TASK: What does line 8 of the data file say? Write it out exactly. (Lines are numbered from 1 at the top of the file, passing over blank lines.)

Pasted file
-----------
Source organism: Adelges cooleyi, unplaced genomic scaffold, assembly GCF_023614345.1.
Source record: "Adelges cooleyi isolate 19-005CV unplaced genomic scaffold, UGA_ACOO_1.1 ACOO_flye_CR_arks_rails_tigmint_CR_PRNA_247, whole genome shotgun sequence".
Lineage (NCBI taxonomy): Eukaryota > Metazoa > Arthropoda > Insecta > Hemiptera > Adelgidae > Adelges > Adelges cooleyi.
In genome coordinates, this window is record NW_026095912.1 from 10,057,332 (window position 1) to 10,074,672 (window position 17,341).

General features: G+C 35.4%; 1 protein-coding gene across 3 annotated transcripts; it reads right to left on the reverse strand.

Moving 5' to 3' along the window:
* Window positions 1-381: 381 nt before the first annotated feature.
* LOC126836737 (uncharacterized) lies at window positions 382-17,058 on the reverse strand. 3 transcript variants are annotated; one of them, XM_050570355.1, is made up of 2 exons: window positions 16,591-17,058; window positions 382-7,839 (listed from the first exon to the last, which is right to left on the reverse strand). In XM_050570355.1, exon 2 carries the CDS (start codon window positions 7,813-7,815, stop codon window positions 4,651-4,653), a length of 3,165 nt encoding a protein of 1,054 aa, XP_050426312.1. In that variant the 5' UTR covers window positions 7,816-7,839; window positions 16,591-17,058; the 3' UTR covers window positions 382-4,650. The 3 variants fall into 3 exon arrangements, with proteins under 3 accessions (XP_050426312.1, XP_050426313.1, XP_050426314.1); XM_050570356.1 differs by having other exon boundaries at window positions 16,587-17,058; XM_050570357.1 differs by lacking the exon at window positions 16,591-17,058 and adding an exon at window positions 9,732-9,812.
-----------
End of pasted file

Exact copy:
* LOC126836737 (uncharacterized) lies at window positions 382-17,058 on the reverse strand. 3 transcript variants are annotated; one of them, XM_050570355.1, is made up of 2 exons: window positions 16,591-17,058; window positions 382-7,839 (listed from the first exon to the last, which is right to left on the reverse strand). In XM_050570355.1, exon 2 carries the CDS (start codon window positions 7,813-7,815, stop codon window positions 4,651-4,653), a length of 3,165 nt encoding a protein of 1,054 aa, XP_050426312.1. In that variant the 5' UTR covers window positions 7,816-7,839; window positions 16,591-17,058; the 3' UTR covers window positions 382-4,650. The 3 variants fall into 3 exon arrangements, with proteins under 3 accessions (XP_050426312.1, XP_050426313.1, XP_050426314.1); XM_050570356.1 differs by having other exon boundaries at window positions 16,587-17,058; XM_050570357.1 differs by lacking the exon at window positions 16,591-17,058 and adding an exon at window positions 9,732-9,812.